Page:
There are three main units at NFDP which are sponsorship and strategic planning led by Dax Muhamad with Faliq Firdaus handling the media, portal and NFDP Database. Coaching development and talent scouting is managed by Yakub Hussaini and finally, competition and facilities is run by Shamim Imran.

Under Technical, Lim Teong Kim heads the elite squad coaches. Under that is the performance and analysis unit (which handles technology from video data, sports science and others) and the scouting unit is headed by coach P. Ganasamurthy. Along with all of that are the part-time coaches in the states who report to a centre head coach. The centre head coach reports to the state head coach, and finally the state head coach reports to the zone coordinator.

On a day to day basis, the principle that drives NFDP forward is work ethics. Safirul noted that Lim always conveys the message that it’s all about work ethics, “He always drives it into the players. Every time you do something, you have to do it properly. At the office, or on the pitch. And he will always stress to the coaches, do not move to the next level if the first level is not perfect.”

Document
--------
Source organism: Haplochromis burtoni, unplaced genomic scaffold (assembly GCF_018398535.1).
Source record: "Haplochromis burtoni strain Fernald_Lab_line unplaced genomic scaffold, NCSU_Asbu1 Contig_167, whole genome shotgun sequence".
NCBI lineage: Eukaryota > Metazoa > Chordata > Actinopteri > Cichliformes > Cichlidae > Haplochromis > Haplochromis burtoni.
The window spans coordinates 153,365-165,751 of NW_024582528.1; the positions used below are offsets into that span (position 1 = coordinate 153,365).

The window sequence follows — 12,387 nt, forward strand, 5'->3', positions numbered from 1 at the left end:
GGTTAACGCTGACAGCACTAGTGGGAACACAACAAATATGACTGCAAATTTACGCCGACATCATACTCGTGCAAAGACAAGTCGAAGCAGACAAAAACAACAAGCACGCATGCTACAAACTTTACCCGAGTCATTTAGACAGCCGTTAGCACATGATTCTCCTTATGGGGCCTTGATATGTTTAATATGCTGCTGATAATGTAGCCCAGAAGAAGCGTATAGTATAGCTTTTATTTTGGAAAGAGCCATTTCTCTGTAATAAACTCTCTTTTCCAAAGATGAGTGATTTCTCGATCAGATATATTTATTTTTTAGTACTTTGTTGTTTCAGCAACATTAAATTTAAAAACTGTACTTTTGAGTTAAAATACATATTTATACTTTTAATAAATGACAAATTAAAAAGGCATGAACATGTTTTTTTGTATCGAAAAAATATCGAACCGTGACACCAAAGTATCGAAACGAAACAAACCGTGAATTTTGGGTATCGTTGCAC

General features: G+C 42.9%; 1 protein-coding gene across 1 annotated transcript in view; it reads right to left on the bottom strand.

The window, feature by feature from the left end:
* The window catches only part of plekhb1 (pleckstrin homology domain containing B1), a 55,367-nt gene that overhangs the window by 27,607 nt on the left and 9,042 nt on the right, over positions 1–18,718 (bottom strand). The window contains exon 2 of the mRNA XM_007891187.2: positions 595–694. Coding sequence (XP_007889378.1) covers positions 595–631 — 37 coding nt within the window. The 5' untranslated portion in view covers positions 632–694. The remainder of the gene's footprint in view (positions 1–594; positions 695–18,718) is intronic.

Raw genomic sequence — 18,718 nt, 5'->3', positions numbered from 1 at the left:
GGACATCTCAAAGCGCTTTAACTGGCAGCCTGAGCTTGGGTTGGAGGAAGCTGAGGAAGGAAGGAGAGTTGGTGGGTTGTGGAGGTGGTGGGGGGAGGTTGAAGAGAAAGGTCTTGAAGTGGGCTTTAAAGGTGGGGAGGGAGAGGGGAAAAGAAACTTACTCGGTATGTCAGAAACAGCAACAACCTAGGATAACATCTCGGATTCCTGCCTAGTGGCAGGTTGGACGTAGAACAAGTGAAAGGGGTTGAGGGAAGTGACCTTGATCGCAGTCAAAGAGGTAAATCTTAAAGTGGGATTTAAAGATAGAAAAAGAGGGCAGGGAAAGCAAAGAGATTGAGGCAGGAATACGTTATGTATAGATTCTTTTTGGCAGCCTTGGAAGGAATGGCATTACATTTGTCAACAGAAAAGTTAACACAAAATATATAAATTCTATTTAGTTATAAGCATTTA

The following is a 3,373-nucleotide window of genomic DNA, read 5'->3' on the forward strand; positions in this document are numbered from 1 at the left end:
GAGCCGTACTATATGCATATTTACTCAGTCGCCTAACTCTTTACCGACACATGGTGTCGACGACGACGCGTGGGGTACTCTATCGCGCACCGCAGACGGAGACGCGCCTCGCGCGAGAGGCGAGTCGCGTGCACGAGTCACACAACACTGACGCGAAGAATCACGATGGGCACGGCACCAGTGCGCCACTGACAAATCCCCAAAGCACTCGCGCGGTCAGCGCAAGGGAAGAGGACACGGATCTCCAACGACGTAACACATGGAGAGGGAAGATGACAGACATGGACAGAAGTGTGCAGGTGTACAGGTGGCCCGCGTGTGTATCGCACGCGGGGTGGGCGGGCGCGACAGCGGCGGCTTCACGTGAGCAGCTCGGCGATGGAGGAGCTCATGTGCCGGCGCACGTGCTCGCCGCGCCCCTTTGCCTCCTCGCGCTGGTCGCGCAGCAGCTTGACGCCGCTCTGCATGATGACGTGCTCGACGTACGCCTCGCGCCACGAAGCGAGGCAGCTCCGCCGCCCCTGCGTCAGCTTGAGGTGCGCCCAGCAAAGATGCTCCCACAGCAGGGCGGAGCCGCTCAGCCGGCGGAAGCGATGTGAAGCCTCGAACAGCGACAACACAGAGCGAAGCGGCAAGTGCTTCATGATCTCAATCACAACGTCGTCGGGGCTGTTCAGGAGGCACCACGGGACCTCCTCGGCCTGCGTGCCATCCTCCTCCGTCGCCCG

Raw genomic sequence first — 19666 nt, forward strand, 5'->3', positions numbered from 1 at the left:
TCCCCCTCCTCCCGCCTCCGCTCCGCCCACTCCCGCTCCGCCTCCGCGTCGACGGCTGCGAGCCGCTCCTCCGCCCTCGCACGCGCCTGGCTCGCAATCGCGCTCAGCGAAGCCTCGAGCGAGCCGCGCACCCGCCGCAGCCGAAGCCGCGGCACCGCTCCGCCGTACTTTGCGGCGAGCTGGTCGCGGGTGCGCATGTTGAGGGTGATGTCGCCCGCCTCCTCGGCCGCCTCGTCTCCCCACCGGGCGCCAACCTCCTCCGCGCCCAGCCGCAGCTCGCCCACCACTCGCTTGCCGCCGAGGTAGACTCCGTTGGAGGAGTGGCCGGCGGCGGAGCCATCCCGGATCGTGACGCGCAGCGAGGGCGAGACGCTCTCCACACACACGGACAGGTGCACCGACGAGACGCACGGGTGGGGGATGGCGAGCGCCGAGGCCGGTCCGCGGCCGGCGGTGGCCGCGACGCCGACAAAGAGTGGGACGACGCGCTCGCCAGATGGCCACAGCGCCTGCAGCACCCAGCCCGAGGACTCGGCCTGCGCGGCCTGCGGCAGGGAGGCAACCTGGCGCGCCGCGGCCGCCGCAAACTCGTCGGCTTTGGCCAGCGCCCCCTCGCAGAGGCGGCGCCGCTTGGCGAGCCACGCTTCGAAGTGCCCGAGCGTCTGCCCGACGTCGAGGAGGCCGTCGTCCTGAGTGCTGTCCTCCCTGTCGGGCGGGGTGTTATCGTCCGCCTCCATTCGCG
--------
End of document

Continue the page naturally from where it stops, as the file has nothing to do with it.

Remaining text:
Every year, the top prospects in the country get the opportunity to face quality teams from top academies in Europe, playing at least 30 games annually. NFDP ensures the quality of competing teams so that our players can benchmark themselves against their opponents. 

Safirul shares an anecdote about the NFDP success in the Iber Cup Costa Del Sol 2015, a youth tournament held in Spain:

“We weren’t planning to play in tournaments because Lim Teong Kim does not like to play in tournaments (when the players are) at this age. He wants to be able to choose which team to play. In tournaments, you are grouped together. Maybe some teams are weaker. We also don’t want the kids to be thinking of winning. We want them to play football at all cost, even when in training or when they’re winning. But we thought, ‘Okay, Kim, let’s just give it a try, Iber Cup.’ We may not do well in the cup. It’s quite prestigious with all the top academies’ scouts. They, and agents, always spend their time at Iber Cup. So we play, and we ended up being the champions, beating Sporting Lisbon.”